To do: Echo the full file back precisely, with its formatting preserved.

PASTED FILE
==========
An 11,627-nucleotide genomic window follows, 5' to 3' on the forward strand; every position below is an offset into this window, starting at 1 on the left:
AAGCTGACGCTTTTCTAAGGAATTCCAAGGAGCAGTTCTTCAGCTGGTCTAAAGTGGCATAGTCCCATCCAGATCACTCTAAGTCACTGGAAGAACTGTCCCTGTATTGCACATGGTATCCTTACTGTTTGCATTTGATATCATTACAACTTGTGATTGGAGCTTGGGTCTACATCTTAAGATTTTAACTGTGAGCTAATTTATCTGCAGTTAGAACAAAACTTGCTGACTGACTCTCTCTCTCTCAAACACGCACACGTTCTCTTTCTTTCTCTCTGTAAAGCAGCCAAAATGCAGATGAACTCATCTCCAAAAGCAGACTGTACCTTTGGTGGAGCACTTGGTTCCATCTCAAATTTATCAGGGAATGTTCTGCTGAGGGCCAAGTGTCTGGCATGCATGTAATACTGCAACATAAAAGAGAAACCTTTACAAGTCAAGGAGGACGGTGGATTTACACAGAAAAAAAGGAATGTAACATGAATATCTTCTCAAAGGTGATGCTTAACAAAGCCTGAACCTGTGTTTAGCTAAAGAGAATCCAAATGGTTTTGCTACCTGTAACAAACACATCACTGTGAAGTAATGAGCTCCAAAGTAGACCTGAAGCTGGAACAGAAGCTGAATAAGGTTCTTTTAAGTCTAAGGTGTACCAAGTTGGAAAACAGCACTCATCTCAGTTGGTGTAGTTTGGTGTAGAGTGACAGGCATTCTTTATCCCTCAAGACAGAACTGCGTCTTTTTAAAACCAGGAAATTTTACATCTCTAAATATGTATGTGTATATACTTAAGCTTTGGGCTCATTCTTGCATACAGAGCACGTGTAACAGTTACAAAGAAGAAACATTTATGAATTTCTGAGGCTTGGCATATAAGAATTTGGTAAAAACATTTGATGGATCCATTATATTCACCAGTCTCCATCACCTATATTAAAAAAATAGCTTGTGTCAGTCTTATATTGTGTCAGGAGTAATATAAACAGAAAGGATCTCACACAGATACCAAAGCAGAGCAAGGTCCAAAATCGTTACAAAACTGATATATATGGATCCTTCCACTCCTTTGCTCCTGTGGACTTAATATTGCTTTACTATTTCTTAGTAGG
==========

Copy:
An 11,627-nucleotide genomic window follows, 5' to 3' on the forward strand; every position below is an offset into this window, starting at 1 on the left:
AAGCTGACGCTTTTCTAAGGAATTCCAAGGAGCAGTTCTTCAGCTGGTCTAAAGTGGCATAGTCCCATCCAGATCACTCTAAGTCACTGGAAGAACTGTCCCTGTATTGCACATGGTATCCTTACTGTTTGCATTTGATATCATTACAACTTGTGATTGGAGCTTGGGTCTACATCTTAAGATTTTAACTGTGAGCTAATTTATCTGCAGTTAGAACAAAACTTGCTGACTGACTCTCTCTCTCTCAAACACGCACACGTTCTCTTTCTTTCTCTCTGTAAAGCAGCCAAAATGCAGATGAACTCATCTCCAAAAGCAGACTGTACCTTTGGTGGAGCACTTGGTTCCATCTCAAATTTATCAGGGAATGTTCTGCTGAGGGCCAAGTGTCTGGCATGCATGTAATACTGCAACATAAAAGAGAAACCTTTACAAGTCAAGGAGGACGGTGGATTTACACAGAAAAAAAGGAATGTAACATGAATATCTTCTCAAAGGTGATGCTTAACAAAGCCTGAACCTGTGTTTAGCTAAAGAGAATCCAAATGGTTTTGCTACCTGTAACAAACACATCACTGTGAAGTAATGAGCTCCAAAGTAGACCTGAAGCTGGAACAGAAGCTGAATAAGGTTCTTTTAAGTCTAAGGTGTACCAAGTTGGAAAACAGCACTCATCTCAGTTGGTGTAGTTTGGTGTAGAGTGACAGGCATTCTTTATCCCTCAAGACAGAACTGCGTCTTTTTAAAACCAGGAAATTTTACATCTCTAAATATGTATGTGTATATACTTAAGCTTTGGGCTCATTCTTGCATACAGAGCACGTGTAACAGTTACAAAGAAGAAACATTTATGAATTTCTGAGGCTTGGCATATAAGAATTTGGTAAAAACATTTGATGGATCCATTATATTCACCAGTCTCCATCACCTATATTAAAAAAATAGCTTGTGTCAGTCTTATATTGTGTCAGGAGTAATATAAACAGAAAGGATCTCACACAGATACCAAAGCAGAGCAAGGTCCAAAATCGTTACAAAACTGATATATATGGATCCTTCCACTCCTTTGCTCCTGTGGACTTAATATTGCTTTACTATTTCTTAGTAGG